• First, choose cell F5 >> insert the following formula >> hit Enter.

`=F4*SLOPE(C5:C11,B5:B11)+INTERCEPT(C5:C11,B5:B11)`

## How to Prevent Interpolation Errors in Excel?

We often get #DIV/0 when interpolating because x1 and x2 are the same. To prevent this error from occurring in the first place, letâ€™s raise such an Error intentionally.

• First, choose cell F11 >> insert the below formula >> hit Enter to see #DIV/0.

`=FORECAST(F10,F7:F8,F5:F6)`

Now, to avoid errors like #DIV/0, we can use an improved formula.

• First, select cell F11 >> apply the following formula >> hit Enter.

`=IF(F5=F6,F7,FORECAST(F10,F7:F8,F5:F6))`

Thus, #DIV/0 will vanish.

## What Are the Things to Keep in Mind?

• Make sure your data is organized in columns or rows, with the independent variable (X) values in one column and the dependent variable (Y) values in another column.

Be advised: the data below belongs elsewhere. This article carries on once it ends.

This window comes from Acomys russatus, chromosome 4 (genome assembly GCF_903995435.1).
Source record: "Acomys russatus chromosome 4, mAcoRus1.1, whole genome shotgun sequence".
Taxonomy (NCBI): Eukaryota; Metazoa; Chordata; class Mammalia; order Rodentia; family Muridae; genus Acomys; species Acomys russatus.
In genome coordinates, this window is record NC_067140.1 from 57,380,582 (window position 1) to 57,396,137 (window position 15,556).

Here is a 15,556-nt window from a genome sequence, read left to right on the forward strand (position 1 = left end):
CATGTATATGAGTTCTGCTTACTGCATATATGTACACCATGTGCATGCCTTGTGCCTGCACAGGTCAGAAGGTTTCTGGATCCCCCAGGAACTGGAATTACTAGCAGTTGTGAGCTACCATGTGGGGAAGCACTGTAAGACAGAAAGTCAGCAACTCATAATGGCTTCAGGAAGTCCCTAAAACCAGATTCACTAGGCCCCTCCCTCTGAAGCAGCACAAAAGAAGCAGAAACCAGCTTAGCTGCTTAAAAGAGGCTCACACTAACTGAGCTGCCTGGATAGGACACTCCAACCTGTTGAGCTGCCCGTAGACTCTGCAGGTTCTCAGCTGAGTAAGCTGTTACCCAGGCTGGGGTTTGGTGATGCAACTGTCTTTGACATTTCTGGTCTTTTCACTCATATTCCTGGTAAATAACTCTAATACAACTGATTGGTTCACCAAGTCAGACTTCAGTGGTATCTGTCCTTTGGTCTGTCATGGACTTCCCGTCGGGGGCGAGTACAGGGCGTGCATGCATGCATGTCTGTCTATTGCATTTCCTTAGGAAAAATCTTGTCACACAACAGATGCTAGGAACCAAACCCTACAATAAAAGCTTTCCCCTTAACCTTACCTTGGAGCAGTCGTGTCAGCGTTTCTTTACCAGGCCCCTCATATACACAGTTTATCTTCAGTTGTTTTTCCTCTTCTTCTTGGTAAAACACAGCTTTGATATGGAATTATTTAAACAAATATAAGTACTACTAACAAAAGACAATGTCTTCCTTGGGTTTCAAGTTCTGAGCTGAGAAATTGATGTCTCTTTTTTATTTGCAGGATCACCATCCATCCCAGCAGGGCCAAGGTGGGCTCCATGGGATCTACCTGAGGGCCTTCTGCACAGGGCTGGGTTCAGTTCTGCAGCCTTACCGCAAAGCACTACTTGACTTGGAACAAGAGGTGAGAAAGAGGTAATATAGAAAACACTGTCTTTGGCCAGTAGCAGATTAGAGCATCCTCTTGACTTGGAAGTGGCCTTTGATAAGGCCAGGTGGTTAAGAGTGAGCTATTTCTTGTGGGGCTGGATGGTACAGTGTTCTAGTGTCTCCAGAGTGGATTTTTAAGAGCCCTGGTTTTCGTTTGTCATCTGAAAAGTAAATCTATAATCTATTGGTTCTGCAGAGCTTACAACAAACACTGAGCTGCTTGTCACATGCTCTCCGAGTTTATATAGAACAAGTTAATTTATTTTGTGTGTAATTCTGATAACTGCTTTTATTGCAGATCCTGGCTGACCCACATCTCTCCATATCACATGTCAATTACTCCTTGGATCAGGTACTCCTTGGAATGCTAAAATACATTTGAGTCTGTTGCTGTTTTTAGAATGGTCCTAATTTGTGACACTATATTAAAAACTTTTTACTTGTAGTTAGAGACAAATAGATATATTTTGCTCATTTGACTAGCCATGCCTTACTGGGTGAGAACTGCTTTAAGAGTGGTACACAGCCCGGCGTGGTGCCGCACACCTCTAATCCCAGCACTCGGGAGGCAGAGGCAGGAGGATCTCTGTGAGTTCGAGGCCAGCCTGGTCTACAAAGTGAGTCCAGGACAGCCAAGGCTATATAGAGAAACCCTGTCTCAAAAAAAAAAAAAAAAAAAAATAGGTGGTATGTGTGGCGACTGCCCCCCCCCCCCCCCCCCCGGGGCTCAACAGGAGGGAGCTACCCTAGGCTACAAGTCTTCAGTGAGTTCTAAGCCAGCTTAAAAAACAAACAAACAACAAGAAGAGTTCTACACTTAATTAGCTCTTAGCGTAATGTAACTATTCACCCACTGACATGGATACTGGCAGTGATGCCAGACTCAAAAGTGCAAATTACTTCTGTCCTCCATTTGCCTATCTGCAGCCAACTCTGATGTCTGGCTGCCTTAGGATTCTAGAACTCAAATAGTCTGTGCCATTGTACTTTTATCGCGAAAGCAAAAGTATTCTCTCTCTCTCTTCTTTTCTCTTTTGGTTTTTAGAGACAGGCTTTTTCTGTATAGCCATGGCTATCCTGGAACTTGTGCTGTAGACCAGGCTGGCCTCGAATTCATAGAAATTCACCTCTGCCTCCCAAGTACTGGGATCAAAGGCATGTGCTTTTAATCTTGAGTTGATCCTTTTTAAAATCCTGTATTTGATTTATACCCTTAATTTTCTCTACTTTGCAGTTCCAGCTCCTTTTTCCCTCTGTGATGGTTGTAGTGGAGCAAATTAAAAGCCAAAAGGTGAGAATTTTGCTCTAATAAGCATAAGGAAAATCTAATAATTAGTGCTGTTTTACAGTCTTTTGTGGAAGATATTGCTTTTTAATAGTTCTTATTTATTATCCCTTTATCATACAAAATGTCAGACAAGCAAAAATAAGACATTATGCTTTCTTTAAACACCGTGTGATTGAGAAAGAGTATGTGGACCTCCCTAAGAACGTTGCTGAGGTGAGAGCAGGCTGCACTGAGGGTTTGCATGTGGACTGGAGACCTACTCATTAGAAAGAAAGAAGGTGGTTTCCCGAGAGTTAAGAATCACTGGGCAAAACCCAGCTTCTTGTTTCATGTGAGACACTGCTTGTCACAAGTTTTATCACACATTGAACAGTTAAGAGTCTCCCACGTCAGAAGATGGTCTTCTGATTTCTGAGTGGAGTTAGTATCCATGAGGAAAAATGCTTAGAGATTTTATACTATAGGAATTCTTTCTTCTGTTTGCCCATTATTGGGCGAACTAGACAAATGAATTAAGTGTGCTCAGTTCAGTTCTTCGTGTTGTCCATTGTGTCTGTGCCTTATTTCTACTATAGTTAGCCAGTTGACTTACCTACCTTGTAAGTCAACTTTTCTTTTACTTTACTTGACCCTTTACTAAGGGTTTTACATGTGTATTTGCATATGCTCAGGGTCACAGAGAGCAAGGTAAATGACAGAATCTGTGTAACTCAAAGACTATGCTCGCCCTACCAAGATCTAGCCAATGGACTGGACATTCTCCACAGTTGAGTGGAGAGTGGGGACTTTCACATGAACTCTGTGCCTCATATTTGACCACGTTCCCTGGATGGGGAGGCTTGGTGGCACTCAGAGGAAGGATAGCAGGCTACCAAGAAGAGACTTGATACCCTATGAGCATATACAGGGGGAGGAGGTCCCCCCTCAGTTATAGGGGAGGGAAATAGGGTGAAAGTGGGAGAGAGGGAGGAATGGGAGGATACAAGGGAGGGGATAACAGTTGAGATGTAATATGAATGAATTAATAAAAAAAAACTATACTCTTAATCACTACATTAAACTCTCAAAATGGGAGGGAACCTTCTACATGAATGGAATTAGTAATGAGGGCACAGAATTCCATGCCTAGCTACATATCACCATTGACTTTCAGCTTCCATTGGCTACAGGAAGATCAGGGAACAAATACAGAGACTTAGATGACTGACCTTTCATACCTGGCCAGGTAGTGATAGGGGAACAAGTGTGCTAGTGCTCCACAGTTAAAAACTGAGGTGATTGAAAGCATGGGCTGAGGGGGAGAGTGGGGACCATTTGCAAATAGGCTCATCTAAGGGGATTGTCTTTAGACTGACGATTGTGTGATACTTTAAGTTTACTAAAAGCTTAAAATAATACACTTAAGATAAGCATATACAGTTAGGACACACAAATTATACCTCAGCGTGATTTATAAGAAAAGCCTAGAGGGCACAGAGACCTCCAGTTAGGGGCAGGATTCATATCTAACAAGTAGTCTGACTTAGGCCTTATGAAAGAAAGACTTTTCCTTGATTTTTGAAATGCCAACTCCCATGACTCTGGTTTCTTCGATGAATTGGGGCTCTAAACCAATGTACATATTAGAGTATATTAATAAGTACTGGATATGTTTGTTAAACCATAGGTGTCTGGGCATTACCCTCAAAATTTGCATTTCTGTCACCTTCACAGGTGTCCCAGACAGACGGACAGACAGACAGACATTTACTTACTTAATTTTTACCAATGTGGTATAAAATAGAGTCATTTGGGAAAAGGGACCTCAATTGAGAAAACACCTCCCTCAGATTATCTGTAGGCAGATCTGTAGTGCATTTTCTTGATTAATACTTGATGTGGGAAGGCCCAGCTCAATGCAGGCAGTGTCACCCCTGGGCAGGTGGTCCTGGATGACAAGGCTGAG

• Ensure that your X values are sorted in ascending order. Excelâ€™s interpolation functions assume sorted data. If your data is not sorted, the interpolation results may be incorrect.
• Make sure there are no duplicate X values in your dataset. Excelâ€™s interpolation functions rely on unique X values. If you have duplicate X values, the interpolation may not produce accurate results.

## Frequently Asked Questions

1. Is there an interpolation function in Excel?

Answer: Yes, Excel provides several functions that can be used for interpolation. The most commonly used function for linear interpolation is the FORECAST function. For non-linear interpolation, Excel does not have a built-in function, but you can use other functions like TREND, GROWTH, or LINEST to perform various types of curve fitting and extrapolation.

2. What are the differences between extrapolation and interpolation?